By Hillel Aron
By Joseph Tsidulko
By Patrick Range McDonald
By David Futch
By Hillel Aron
By Dennis Romero
By Jill Stewart
By Dennis Romero
He ran against Villaraigosa for mayor, of course, and wasn’t exactly tight with N煤帽ez, Villaraigosa’s ally. Then, with N煤帽ez’s time as speaker running down due to term limits, Alarc贸n pondered a run at his powerful post. Rumors swirled in Sacramento that veteran political consultant Richie Ross was pushing Alarc贸n for N煤帽ez’s job — leaving N煤帽ez strategist Steve Maviglio notably unamused.
“The speaker, as you know,” Maviglio said, “had, and has, every intention of serving out his full term in the speakership. He wasn’t going to be pushed aside.”
With Alarc贸n’s dreams of the speakership dashed, his interest in returning to Los Angeles City Hall begins to make sense. The new, higher City Council salary of $171,648 a year — as distinguished from the mere $113,098 for members of the Assembly — bandied about by some as Alarc贸n’s reason, probably isn’t his key motivation. More likely, it’s his addiction to moving from political job to political job — and his probable latest desire, to be City Council president.
The truth is that, even as he was elected to the state Assembly last November, and while still serving in the state Senate, Alarc贸n was running for City Council. By the end of 2006, the Panorama City–based Alarc贸n had raised $94,144 for the northeast San Fernando Valley council seat and pushed a major candidate out. His main remaining opponent, Monica Rodriguez, had raised $44,874.
Although elected to the Assembly four months ago, he has done little. He didn’t bother to attend the Assembly Democrats’ recent policy retreat. Probably the only noteworthy move in this stage of his career is his bill to create a state cabinet-level “secretary for poverty.” (Shouldn’t it actually be a secretary against poverty?) No serious Sacramento-watchers believe that his plan, to create a post overseeing all state programs pertaining to anything at all poverty-related, will ever see the light of day.
When California voters adopted term limits in 1990, sold on the quaint notion of a return to citizen politicians, they undoubtedly never contemplated someone like Richard Alarc贸n, who in the past year has served as both state senator and assemblyman and sought election to the Assembly, to the Assembly speakership, and to the City Council.
Yet it took more than the now familiar game of political musical chairs brought on by term limits to come to this pass. It also took a Sacramento legislative system dominated by voting-district gerrymandering and special-interest finance — in which politicians catering to the hyperpartisan edges flourish — to create the Alarc贸n spectacle. One can only wonder what’s next, with Alarc贸n’s probable re-election to the Los Angeles City Council.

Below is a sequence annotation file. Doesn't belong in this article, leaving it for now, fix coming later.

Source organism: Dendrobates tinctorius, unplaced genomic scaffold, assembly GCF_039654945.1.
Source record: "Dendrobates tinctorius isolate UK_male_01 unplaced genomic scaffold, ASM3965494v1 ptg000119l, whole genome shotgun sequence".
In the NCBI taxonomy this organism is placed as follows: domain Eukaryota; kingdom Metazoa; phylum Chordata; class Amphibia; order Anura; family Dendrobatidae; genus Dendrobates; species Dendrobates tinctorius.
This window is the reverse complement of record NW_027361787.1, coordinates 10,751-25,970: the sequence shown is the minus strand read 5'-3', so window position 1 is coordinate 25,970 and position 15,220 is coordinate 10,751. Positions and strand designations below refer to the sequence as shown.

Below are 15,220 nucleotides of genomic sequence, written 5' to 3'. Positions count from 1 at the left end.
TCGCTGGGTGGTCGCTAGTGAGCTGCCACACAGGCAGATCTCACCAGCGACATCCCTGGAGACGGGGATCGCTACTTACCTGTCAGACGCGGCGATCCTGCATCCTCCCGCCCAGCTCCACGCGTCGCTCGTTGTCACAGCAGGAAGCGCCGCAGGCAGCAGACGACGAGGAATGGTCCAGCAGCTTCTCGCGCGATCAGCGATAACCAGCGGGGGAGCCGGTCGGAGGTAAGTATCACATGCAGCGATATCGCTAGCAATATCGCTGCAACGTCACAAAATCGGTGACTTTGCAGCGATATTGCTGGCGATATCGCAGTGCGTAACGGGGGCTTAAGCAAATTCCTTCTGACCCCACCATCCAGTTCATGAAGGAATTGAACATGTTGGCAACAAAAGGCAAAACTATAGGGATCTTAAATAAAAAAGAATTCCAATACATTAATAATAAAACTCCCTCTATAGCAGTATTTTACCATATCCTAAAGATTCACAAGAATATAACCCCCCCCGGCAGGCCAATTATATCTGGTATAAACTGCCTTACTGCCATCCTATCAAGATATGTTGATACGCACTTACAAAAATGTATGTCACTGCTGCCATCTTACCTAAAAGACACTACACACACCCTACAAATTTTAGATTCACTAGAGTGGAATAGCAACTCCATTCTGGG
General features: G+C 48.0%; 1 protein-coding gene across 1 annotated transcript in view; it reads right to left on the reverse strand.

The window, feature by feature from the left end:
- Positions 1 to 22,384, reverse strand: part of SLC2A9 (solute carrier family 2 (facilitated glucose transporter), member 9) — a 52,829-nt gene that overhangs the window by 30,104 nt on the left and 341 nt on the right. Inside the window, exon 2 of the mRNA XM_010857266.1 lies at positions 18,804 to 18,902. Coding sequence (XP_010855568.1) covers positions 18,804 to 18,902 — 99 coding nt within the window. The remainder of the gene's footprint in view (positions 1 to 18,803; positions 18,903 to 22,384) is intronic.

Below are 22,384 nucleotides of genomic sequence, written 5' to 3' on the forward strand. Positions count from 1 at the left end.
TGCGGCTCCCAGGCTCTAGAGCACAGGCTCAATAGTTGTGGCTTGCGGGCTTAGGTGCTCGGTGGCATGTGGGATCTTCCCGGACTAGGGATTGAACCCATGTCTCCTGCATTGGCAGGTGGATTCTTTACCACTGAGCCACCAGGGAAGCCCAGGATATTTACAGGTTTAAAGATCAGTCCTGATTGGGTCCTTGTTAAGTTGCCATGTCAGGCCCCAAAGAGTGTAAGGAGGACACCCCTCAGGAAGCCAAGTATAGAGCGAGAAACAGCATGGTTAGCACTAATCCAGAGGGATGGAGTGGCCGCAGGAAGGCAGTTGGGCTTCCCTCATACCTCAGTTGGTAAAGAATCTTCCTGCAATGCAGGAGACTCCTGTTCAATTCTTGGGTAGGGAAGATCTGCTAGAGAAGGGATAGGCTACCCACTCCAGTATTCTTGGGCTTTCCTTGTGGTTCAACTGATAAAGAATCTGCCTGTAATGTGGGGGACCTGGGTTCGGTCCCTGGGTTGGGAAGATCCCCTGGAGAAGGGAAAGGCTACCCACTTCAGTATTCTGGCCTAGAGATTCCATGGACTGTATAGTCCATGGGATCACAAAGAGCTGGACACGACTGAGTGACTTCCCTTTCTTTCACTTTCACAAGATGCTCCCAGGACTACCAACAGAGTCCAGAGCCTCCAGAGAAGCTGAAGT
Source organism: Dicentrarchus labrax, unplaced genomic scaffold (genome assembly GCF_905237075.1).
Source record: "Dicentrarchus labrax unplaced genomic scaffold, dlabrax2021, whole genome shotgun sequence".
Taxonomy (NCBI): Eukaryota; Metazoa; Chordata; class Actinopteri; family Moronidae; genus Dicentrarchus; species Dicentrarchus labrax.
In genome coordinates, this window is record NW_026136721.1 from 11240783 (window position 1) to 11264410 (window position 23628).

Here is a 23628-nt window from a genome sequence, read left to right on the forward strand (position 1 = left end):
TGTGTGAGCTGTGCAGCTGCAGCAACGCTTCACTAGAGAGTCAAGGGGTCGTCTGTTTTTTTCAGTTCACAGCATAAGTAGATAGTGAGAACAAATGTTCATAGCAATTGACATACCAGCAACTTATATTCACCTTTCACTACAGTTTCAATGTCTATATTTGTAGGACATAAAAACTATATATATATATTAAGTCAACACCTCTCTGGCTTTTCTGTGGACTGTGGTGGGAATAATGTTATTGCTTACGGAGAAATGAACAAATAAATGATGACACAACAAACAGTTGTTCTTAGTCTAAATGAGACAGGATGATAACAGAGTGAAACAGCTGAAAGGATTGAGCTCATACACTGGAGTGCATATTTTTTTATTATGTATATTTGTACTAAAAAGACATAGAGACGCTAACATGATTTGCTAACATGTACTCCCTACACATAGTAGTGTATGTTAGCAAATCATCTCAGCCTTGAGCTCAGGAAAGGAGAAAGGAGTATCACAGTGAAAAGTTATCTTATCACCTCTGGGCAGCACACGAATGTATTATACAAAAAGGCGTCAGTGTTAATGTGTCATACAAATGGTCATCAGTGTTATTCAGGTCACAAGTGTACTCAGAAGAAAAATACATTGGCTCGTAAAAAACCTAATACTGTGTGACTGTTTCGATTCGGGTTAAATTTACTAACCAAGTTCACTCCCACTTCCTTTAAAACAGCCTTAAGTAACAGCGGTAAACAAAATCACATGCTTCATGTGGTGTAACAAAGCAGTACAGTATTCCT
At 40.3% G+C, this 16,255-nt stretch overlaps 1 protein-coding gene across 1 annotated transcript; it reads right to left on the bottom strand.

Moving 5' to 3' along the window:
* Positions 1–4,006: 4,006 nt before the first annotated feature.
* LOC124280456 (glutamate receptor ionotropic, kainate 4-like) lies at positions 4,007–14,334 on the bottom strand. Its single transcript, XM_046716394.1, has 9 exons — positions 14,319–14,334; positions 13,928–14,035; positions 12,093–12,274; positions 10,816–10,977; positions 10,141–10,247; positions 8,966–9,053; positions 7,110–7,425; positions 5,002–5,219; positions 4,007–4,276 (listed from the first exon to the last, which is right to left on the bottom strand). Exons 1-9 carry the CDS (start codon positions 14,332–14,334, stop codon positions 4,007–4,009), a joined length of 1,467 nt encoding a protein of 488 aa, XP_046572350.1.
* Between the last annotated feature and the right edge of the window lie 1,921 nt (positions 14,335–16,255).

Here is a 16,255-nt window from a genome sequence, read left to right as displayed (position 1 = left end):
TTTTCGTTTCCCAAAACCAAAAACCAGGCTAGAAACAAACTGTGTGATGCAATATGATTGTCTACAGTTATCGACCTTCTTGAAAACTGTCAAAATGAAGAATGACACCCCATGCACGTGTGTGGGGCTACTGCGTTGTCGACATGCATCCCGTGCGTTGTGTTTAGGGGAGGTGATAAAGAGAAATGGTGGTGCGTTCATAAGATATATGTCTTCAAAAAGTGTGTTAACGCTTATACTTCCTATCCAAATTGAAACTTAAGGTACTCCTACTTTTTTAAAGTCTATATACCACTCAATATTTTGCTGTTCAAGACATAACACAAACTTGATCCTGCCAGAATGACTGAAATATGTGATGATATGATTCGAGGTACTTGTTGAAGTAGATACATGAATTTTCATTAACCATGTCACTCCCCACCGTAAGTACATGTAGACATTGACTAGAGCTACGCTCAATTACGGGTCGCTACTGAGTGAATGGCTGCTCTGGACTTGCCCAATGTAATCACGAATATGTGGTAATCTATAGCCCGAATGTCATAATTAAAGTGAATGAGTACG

For more on Richard Alarc贸n, read David Zahniser's article, "Revolving Door"Pot of GoldWhat Council members reap Proposition R was approvedby Los Angeles voters to soften term limits for the Los Angeles City Council, whose members placed the measure on the ballot last year after a hurried and controversial vote. But the money pot the council created for itself via Prop. R went virtually unreported by the media:
• All current and former City Council members, if they win a third term (giving them 12 years on the council), will reap about $700,000 in additional salary. The council, already the highest-paid big-city council in the nation at a stunning $171,168 per year, receives a sizable raise each time California Superior Court judges get raises.
• A handful of City Council members — those who have not previously worked for government — will, during a third term, pass a 10-year employment threshold. Passing the 10-year mark qualifies them for lifelong health-care subsidies of about 50 percent already being reaped by the rest of the City Council, according to the city’s Personnel Department, amounting to about $1.25 million to $2.5 million per council member by age 82.
• Any council member who wins a third term — including any former council member, such as Richard Alarc贸n — will, based on a conservative estimate, reap $300,000 in additional pension, for a total pension of more than $1 million, according to city officials. Because of expected salary raises, which are likely to boost City Council pay past $200,000 in a few years, the pension pot will also grow.
• With a sizable fortune in extra pay and benefits awaiting them, many current and former City Council members are expected to begin eyeing another run for City Hall.
1. Council annual salaries, at $171,168 the nation’s highest — nearly double that of the New York City Council’s — will soon rise beyond $200,000 due to automatic raises based on judges’ pay.
2. Automatic “cost of living” raises are likely to push the current $900 monthly maximum health subsidy to $2,000 to $3,000 per month (as council members age).
3. This retirement pot, based on living to age 80, is expected to rise well beyond $1 million as further council pay raises kick in. Most of them also have government pensions from previous positions.
—Sources: City of L.A. Personnel Department and L.A. City Employees’ Retirement System